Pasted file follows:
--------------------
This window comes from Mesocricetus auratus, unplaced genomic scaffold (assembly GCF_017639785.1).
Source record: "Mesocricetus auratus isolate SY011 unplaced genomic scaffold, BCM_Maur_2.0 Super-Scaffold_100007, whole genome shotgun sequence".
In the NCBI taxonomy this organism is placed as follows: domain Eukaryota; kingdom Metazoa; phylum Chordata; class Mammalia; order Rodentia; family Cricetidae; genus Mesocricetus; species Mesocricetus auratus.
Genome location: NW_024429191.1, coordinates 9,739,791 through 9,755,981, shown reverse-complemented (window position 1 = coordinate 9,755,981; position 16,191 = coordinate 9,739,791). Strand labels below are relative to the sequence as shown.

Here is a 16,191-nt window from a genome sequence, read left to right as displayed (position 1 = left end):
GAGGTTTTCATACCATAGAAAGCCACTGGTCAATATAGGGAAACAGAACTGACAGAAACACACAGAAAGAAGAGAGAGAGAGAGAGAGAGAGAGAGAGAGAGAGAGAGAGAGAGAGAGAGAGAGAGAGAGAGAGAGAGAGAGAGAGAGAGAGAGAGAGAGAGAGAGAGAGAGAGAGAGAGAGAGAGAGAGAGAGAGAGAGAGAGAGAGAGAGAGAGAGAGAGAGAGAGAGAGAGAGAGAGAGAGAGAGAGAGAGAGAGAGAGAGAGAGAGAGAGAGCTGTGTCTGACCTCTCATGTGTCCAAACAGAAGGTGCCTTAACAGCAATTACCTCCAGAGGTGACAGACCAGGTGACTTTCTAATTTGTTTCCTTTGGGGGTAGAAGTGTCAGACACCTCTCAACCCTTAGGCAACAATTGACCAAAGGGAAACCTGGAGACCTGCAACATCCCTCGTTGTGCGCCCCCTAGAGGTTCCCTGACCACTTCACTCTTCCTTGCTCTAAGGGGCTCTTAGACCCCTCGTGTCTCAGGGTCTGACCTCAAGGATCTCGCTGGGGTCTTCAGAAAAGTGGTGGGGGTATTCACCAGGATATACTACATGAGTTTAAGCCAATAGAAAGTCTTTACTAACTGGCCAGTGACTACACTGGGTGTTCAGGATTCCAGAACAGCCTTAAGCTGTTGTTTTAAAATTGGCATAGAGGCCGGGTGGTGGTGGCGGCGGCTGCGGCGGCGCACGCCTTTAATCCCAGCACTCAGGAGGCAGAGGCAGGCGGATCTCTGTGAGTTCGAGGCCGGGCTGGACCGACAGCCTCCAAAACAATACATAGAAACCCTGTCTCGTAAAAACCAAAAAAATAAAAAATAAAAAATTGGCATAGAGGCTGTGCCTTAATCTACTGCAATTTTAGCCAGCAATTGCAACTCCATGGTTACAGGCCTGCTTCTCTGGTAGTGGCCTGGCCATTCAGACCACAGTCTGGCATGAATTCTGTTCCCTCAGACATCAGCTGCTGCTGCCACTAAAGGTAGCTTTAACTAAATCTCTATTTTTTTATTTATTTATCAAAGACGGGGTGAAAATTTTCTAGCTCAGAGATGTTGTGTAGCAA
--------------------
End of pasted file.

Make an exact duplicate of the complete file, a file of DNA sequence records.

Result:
This window comes from Mesocricetus auratus, unplaced genomic scaffold (assembly GCF_017639785.1).
Source record: "Mesocricetus auratus isolate SY011 unplaced genomic scaffold, BCM_Maur_2.0 Super-Scaffold_100007, whole genome shotgun sequence".
In the NCBI taxonomy this organism is placed as follows: domain Eukaryota; kingdom Metazoa; phylum Chordata; class Mammalia; order Rodentia; family Cricetidae; genus Mesocricetus; species Mesocricetus auratus.
Genome location: NW_024429191.1, coordinates 9,739,791 through 9,755,981, shown reverse-complemented (window position 1 = coordinate 9,755,981; position 16,191 = coordinate 9,739,791). Strand labels below are relative to the sequence as shown.

Here is a 16,191-nt window from a genome sequence, read left to right as displayed (position 1 = left end):
GAGGTTTTCATACCATAGAAAGCCACTGGTCAATATAGGGAAACAGAACTGACAGAAACACACAGAAAGAAGAGAGAGAGAGAGAGAGAGAGAGAGAGAGAGAGAGAGAGAGAGAGAGAGAGAGAGAGAGAGAGAGAGAGAGAGAGAGAGAGAGAGAGAGAGAGAGAGAGAGAGAGAGAGAGAGAGAGAGAGAGAGAGAGAGAGAGAGAGAGAGAGAGAGAGAGAGAGAGAGAGAGAGAGAGAGAGAGAGAGAGAGAGAGAGAGAGAGAGAGAGAGCTGTGTCTGACCTCTCATGTGTCCAAACAGAAGGTGCCTTAACAGCAATTACCTCCAGAGGTGACAGACCAGGTGACTTTCTAATTTGTTTCCTTTGGGGGTAGAAGTGTCAGACACCTCTCAACCCTTAGGCAACAATTGACCAAAGGGAAACCTGGAGACCTGCAACATCCCTCGTTGTGCGCCCCCTAGAGGTTCCCTGACCACTTCACTCTTCCTTGCTCTAAGGGGCTCTTAGACCCCTCGTGTCTCAGGGTCTGACCTCAAGGATCTCGCTGGGGTCTTCAGAAAAGTGGTGGGGGTATTCACCAGGATATACTACATGAGTTTAAGCCAATAGAAAGTCTTTACTAACTGGCCAGTGACTACACTGGGTGTTCAGGATTCCAGAACAGCCTTAAGCTGTTGTTTTAAAATTGGCATAGAGGCCGGGTGGTGGTGGCGGCGGCTGCGGCGGCGCACGCCTTTAATCCCAGCACTCAGGAGGCAGAGGCAGGCGGATCTCTGTGAGTTCGAGGCCGGGCTGGACCGACAGCCTCCAAAACAATACATAGAAACCCTGTCTCGTAAAAACCAAAAAAATAAAAAATAAAAAATTGGCATAGAGGCTGTGCCTTAATCTACTGCAATTTTAGCCAGCAATTGCAACTCCATGGTTACAGGCCTGCTTCTCTGGTAGTGGCCTGGCCATTCAGACCACAGTCTGGCATGAATTCTGTTCCCTCAGACATCAGCTGCTGCTGCCACTAAAGGTAGCTTTAACTAAATCTCTATTTTTTTATTTATTTATCAAAGACGGGGTGAAAATTTTCTAGCTCAGAGATGTTGTGTAGCAA